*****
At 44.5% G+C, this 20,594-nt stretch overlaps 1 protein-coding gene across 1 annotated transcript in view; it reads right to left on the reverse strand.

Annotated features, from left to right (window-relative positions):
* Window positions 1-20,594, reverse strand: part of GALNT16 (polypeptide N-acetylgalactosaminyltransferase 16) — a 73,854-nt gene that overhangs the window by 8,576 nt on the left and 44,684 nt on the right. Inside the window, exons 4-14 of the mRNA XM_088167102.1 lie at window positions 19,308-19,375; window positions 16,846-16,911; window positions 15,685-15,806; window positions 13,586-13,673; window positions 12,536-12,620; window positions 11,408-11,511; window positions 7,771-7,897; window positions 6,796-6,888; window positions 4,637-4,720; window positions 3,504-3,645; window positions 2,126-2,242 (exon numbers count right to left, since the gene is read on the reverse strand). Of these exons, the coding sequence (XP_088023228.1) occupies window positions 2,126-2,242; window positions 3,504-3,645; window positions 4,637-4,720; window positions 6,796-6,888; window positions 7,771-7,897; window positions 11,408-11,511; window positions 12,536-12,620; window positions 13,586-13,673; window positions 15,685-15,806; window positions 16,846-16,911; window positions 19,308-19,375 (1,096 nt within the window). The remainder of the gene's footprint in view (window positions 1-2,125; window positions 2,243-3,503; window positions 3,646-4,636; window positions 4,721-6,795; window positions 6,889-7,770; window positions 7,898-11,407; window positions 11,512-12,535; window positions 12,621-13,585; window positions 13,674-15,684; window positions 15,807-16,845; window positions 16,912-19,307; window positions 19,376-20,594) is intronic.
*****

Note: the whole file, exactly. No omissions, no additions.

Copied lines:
At 44.5% G+C, this 20,594-nt stretch overlaps 1 protein-coding gene across 1 annotated transcript in view; it reads right to left on the reverse strand.

Annotated features, from left to right (window-relative positions):
* Window positions 1-20,594, reverse strand: part of GALNT16 (polypeptide N-acetylgalactosaminyltransferase 16) — a 73,854-nt gene that overhangs the window by 8,576 nt on the left and 44,684 nt on the right. Inside the window, exons 4-14 of the mRNA XM_088167102.1 lie at window positions 19,308-19,375; window positions 16,846-16,911; window positions 15,685-15,806; window positions 13,586-13,673; window positions 12,536-12,620; window positions 11,408-11,511; window positions 7,771-7,897; window positions 6,796-6,888; window positions 4,637-4,720; window positions 3,504-3,645; window positions 2,126-2,242 (exon numbers count right to left, since the gene is read on the reverse strand). Of these exons, the coding sequence (XP_088023228.1) occupies window positions 2,126-2,242; window positions 3,504-3,645; window positions 4,637-4,720; window positions 6,796-6,888; window positions 7,771-7,897; window positions 11,408-11,511; window positions 12,536-12,620; window positions 13,586-13,673; window positions 15,685-15,806; window positions 16,846-16,911; window positions 19,308-19,375 (1,096 nt within the window). The remainder of the gene's footprint in view (window positions 1-2,125; window positions 2,243-3,503; window positions 3,646-4,636; window positions 4,721-6,795; window positions 6,889-7,770; window positions 7,898-11,407; window positions 11,512-12,535; window positions 12,621-13,585; window positions 13,674-15,684; window positions 15,807-16,845; window positions 16,912-19,307; window positions 19,376-20,594) is intronic.